Editor’s note: The families in this story agreed to speak with The Gazette only if their real names were not published.
Allie was the one who made the call to Rock County Child Protective Services, saying her daughter was unfit to care for Allie’s grandson.
It was the second—and last—time Allie’s grandson was taken from his mother, who was addicted to opioids.
Allie adopted her grandson, John, in October 2017 after having custody for two years. Allie’s daughter gave up her parental rights, and John’s father was never in the picture, she said.
Rock County has seen a “huge increase” over the last two years in the number of children placed with relatives, many of them grandparents, said Cheri Salava, substitute care supervisor.
Officials believe the opioid epidemic is one of the reasons behind the increase.
Allie said the decision to take in her grandson wasn’t easy. She had to weigh complicating her retirement years against the need to give John a stable home.
Hundreds of grandparents across Wisconsin are raising grandchildren, and the number is increasing, officials say.
The state since 2014 has been training local agencies, including Rock County, on how to reach out to more relatives before putting children into foster care, said Jonelle Brom, out-of-home care specialist with the state Department of Children and Families.
This helps maintain family relationships and allows the children to feel more comfortable, said Mary Dempsey, relative foster home licensor in Rock County.
The first step, typically, is to enroll a family in kinship care, a program that gives family members financial support to care for children before fostering or adopting the child.
Rock County had 226 children in kinship care programs as of March 29, according to data from the state Department of Children and Families.
Of those children, 37 were in court-ordered kinship care, and 189 were in voluntary kinship care, according to the data.
Families who voluntarily accept children into kinship care sometimes prevent court or law enforcement interference down the road. They keep the children in a safe environment while the parents work on themselves, said Holly Telfer, kinship care specialist.
The day Allie adopted John was a celebration, she said.
Friends and family gathered for a party, and John was happy to have some stability in his life, Allie said.
But the decision leading up to that day was difficult. Was she really ready to so drastically change her retirement years, she wondered.
Allie had hoped to retire in the next couple of years, but that might not happen now that she has another mouth to feed, she said. She gets financial assistance from the state, but it never feels like quite enough.
Allie’s daughter has moved out of the Janesville area to start fresh and has been sober for two years. John and his mother are working toward having a relationship, Allie said.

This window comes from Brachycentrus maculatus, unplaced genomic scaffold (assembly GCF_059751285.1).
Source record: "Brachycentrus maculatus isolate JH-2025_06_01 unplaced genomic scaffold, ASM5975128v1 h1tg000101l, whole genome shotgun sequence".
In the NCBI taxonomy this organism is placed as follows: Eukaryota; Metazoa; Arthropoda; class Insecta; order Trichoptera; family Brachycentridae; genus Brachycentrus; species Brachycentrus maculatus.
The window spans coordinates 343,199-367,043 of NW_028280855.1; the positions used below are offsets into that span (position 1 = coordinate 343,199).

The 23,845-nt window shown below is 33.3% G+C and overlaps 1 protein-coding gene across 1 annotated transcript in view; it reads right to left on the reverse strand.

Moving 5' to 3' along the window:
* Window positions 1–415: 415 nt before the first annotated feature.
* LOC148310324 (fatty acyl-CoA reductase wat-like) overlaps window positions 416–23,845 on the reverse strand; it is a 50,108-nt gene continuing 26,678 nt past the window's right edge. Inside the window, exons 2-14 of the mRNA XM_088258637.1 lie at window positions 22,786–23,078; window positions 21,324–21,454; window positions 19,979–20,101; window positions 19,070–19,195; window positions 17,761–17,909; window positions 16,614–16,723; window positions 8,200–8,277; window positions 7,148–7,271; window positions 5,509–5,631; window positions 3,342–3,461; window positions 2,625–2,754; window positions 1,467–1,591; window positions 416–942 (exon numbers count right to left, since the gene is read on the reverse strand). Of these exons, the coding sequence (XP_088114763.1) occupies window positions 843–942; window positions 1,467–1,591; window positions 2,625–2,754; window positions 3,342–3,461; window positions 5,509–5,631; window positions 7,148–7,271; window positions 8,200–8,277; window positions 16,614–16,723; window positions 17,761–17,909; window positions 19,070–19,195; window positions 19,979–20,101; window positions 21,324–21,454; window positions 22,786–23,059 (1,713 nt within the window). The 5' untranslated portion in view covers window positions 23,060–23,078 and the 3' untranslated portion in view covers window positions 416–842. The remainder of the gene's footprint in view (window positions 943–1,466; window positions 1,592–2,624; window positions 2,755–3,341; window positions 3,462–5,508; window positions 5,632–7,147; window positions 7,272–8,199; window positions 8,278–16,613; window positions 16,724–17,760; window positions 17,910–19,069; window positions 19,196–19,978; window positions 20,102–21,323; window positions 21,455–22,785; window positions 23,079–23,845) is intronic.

Karen has fostered her 4-year-old grandson most of his life, she said.
Karen has chosen not to adopt Jacob. She wants to keep the door open to the possibility her daughter might someday get Jacob back, she said.
Karen’s daughter has struggled with heroin addiction, and Jacob’s father is incarcerated, she said.
It will take a long time for Karen to trust her daughter again. Her daughter has been sober for one year and has regular visits with Jacob, Karen said.
But the thought of Jacob being back with his mother, even if she’s sober, scares Karen, she said.
Family relationships are strained when a relative takes in a child, said Sara Avalos, kinship care coordinator for Rock County.
Some parents grow angry with grandparents for taking away their children. Some are grateful. Other parents don’t put in any effort toward changing their lives because they assume the grandparents will take care of everything for them, Avalos said.
Karen has eight children. Some of them don’t support her decision to take in Jacob, she said.
Some of Karen’s kids thought she was throwing away her retirement years by taking him in. Some thought she was letting Jacob’s mother off easy, Karen said.
With more than 20 grandchildren, Karen has to figure out how to explain her relationship with Jacob to the others—why she spends so much time with him and not them, she said.
Karen has lost relationships with some family members over her decision, but as long as Jacob is happy and healthy, she is OK with it, she said.
“I love her (Karen’s daughter), but he is my main concern,” Karen said.
Raising a child in 2019 is “a whole new, different, scary world,” Allie said.
YouTube, computer tablets, cellphones and Fortnite weren’t around when Allie was a young mother with more energy, she said.
She struggles with how much time she should allow John to be on devices and what boundaries she should set for online content.
After having eight kids, with the youngest having just left home, Karen is accustomed to having children around the house, so taking in Jacob was not a big change, she said.
Karen decided to keep her foster license active so she can take in other children near Jacob’s age. It allows her to help others while also giving Jacob companionship, she said.
Karen will never ask Jacob to call her mom, she said.
She knows other grandmas who do, but she thinks that would hinder relationships with Jacob’s mother.
More grandparents are raising children, Karen said. She sees them at the grocery store and in the park, but she knows few personally.
Karen reaches out through private Facebook groups for grandparents raising grandchildren to talk to others about the challenges they face, she said.
Allie said one of the biggest challenges is a feeling of isolation.
Allie is raising John on her own and doesn’t know anyone raising grandchildren. She wishes the county would do a better job connecting families and offering support groups.
Allie has attended some support groups for families affected by the opioid epidemic, but they do not provide the support she craves, she said.